Ron:  I know that when I was introduced to you, I got involved with CEDIA maybe back around 2010. I have been attending CEDIA since 2000. So, you know, this would be my, I don't know, I got to do the math maybe my 19th show. Yeah, so maybe a similar timeframe to you. Of course I was just coming out of college and your business was a few years old at that point. But in terms of my introduction to you, it was kind of as the app guy, but before apps were cool. Right. You know, this was back at that time I was with I think Crestron. Lutron or Crestron and we were out there talking about this universe of controlling the home with apps. Where did that come from? And do you still have that? Is that the way you practice your integration business today?

Gordon: That's a great question. And like somebody thinks in technology, if you kind of look back over the years, they seem to swing back and forth like a pendulum there. They kind of go mainframe to micros, micros back to the cloud. And I think kind of shift back and forth over time depending on the technology and what makes sense. And I think apps fall that same logic. We were doing a lot, a fair amount of Control4 in about 2006, 2007 timeframe when that had first come out for all the reasons you do a single kind of total control platform. And we're just finding that at that time that platform was difficult to maintain, keep up and running with all the new entries into the smart home space and get that done in a timely fashion. When the alternative back then was just put Sonos in with the Sonos app or Lutron with the Lutron app or, Nest with the Nest app. So in those early days when there were just three or four or five critical well-performing apps and manufacturers, it seemed like there was a lot of overhead associated with doing total own control of the goal was just to have a simple graphical interface for those devices. So that really nurtured my belief in that kind of late 2007, '08, '09, '10 period that apps were the way to go is just driven by our experience with it, our customer's reaction to it. And and that resonated with everyone. Well, fast forward to 2018 that smart home now realistically probably has 10 to 15 apps in it. I mean, we have everything from irrigation controllers to fan controllers digital art controllers. I mean front door locks front door entry station. So that app has grown from three or four to now 10 or 15. So the same creep we saw with remote controls on the coffee table, we see the same creep in the home. So now the homeowner's face with 10 to 15 different apps or 10 to 15 different remotes for their skylights or their fans. And the like, and this has gotten to be too many. And so you combine that with the maturity of a platform like Control4 and Savant could be the same way. And a lot of it now starts to make more sense in my opinion, both for ourselves and for our clients to bring that together who want to interface and it's not just the interface that relates to the gooey and the richness of the gooey. Whether it's on an app or their own proprietary screens, but increasingly by voice, and we'll talk about that too. But having them as kind of the conductor, the mediator between the devices and voice allows us to do some really cool things, let's say in this case with Control4 as a platform to all these devices and these voices of front end. So the pendulum has really swung the other way now and we're back to the traditional core great strength, I think of the customization businesses that provide these really intelligent, robust home automation solutions.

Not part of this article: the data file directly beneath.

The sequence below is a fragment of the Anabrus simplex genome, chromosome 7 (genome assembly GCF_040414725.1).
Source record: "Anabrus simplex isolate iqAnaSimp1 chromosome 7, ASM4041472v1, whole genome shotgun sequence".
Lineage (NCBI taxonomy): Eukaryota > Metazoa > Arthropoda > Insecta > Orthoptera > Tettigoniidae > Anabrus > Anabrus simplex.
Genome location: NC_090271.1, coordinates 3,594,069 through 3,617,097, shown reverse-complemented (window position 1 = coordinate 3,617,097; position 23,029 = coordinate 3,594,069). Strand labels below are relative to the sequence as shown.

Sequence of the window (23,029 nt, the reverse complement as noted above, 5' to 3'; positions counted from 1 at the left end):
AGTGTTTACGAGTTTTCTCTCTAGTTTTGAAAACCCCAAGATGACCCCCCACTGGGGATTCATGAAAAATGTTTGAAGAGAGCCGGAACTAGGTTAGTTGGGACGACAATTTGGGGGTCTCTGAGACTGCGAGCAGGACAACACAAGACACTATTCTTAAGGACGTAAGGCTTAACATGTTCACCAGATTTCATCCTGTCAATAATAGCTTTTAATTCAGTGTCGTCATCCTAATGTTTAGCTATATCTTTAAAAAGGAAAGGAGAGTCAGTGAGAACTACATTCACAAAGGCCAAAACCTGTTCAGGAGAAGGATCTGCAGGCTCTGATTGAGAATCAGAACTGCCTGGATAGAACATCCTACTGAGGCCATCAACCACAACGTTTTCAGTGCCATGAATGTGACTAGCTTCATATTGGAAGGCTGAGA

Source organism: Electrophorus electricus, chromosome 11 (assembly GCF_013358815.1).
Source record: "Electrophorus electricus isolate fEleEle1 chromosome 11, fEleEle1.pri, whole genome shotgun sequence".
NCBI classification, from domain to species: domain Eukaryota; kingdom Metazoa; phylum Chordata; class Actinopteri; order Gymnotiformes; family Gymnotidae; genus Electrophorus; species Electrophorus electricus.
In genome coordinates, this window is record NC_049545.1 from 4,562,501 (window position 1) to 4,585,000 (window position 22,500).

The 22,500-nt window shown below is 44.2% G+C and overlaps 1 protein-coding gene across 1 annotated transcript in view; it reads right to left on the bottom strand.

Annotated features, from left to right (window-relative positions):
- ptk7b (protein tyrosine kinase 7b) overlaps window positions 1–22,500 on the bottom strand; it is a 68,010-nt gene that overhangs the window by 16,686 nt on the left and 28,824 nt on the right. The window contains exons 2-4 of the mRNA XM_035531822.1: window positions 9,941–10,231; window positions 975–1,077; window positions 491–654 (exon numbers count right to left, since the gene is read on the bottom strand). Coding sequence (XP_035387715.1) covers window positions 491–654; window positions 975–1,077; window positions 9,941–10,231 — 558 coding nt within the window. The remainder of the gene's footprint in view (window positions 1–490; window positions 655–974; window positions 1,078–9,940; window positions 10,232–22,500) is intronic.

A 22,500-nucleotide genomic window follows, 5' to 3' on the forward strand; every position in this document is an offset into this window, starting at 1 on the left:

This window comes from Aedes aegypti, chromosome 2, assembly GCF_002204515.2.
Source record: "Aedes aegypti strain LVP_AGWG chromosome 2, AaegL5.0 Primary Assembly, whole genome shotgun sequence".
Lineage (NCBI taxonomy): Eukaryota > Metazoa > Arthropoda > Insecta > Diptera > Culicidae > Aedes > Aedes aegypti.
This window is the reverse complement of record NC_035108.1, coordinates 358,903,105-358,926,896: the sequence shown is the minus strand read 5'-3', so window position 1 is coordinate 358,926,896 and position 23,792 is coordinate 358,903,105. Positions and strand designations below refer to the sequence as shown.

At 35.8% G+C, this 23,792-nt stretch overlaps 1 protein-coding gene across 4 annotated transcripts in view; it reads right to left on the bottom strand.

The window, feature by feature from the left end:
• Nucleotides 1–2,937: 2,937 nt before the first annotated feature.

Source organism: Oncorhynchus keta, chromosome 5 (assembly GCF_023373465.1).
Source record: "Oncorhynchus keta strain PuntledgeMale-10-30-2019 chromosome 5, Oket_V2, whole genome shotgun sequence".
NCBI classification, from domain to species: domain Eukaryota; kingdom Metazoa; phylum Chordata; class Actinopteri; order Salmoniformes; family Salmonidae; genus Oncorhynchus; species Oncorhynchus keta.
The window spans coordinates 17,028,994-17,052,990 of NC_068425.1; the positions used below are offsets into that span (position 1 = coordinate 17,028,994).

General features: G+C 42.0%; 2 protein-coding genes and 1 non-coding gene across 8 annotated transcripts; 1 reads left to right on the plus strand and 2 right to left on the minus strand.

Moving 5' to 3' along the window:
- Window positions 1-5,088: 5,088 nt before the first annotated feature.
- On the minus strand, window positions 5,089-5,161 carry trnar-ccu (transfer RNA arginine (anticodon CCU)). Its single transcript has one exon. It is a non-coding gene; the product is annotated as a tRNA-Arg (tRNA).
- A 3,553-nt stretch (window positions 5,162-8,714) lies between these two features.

Ron:  As a business, do you choose to take the fully integrated home customer as a client? And turn away, if someone just needs a door lock automation system or a singular system multi-room audio maybe? Sonos maybe thermostats Nest. Do you turn that business away today or do you find most of those customers that C4, type fully integrated operate, you know, control system is the way to go?

Gordon: You know, it's interesting, I think that as the visibility of companies like Control4 others have gained traction, them going public and doing well lately a lot of people. But increasingly, a greater percentage of an audience knows about that company, knows at least to ask some of those questions. So I think we see more people inclined to leverage that kind of platform. But having said that there's still a ton of people out there that just want to sell solar, our system just want Nest. Maybe just want Lutron the light. I think to directly answer that, if it's Sonos you know, our core strengths, like most people is in audio and video and distribution of audio, video and lighting control and light. And we'll do those systems. But if all they wanted to Nest thermostat and we were down that path when Nest first came out and we were one of their first resellers and on their portal that just didn't work. Basically somebody is calling us up to put $150 thermostat and then we're responsible for the HVAC system after that. It's just not a good fit. But they want to do a solar system of responsible for their music system. Well that is a good fit. So that's how that works.